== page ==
Geochemical records are presented for five sediment cores from basins on the continental shelf of Mac. Robertson Land, East Antarctica. The cores contain 2-4 m thick sequences of hemipelagic, siliceous mud and ooze (SMO) deposited under seasonally open marine conditions. The inner and middle shelf SMO sequences are massive dark olive green material, whereas the outer shelf SMO sequences are dark olive material interspersed with light olive green layers similar to1-10 cm thick. The biogenic material is dominated by marine diatoms including Fragilariopsis curta, Fragilariopsis cylindrus, and Chaetoceros spp. in the dark-colored SMO and Corethron criophilum in the light-colored layers. Radiocarbon dates suggest that the cores provide continuous accumulation records extending from < 1 kyr before present (B.P.) back as far as 4-15 kyr B.P., with estimated accumulation rates of 0.07-5 mm yr(-1). The three core records from the middle and outer shelf suggest six episodes of increased accumulation of biogenic material at 5.5 kyr B.P. tall three cores), 1, 2, and 6.2 kyr B.P. (two of the three cores), and 3.8 and 10.8 kyr B.P. tone core), most of which coincide with Corethron layers. We interpret these features as the result of enhanced diatom production over the outer shelf, possibly related to climatic warm periods. The absence of such features in the inner shelf core records is thought to reflect a relatively constant level of seasonal diatom production in adjacent waters maintained by a coastal polynya.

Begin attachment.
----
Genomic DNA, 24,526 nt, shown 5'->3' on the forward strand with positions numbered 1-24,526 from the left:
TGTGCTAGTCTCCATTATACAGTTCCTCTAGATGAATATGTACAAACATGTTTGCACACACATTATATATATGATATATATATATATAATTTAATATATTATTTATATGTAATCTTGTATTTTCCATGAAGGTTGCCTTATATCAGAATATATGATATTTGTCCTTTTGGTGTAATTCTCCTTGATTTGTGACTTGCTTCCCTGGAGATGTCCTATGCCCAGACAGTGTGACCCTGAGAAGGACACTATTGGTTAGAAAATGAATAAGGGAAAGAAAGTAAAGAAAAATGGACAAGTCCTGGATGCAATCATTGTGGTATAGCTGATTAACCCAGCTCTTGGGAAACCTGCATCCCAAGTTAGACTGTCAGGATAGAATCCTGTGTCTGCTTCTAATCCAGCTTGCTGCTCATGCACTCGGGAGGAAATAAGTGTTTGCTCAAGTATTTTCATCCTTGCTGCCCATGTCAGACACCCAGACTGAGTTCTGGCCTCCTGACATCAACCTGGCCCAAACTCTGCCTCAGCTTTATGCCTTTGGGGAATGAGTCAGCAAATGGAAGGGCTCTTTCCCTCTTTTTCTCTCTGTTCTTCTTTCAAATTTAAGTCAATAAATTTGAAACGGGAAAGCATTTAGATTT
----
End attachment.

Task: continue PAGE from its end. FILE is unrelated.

Original Publication Citation
Sedwick, P.N., Harris, P.T., Robertson, L.G., McMurtry, G.M., Cremer, M.D., & Robinson, P. (2001). Holocene sediment records from the continental shelf of Mac. Robertson Land, East Antarctica. Paleoceanography, 16(2), 212-225. doi: 10.1029/2000pa000504
Sedwick, Peter N.; Harris, Peter T.; Robertson, Lisette G.; McMurtry, Gary M.; Cremer, Maximilian D.; and Robinson, Philip, "Holocene Sediment Records From the Continental Shelf of Mac. Robertson Land, East Antarctica" (2001). OEAS Faculty Publications. 106.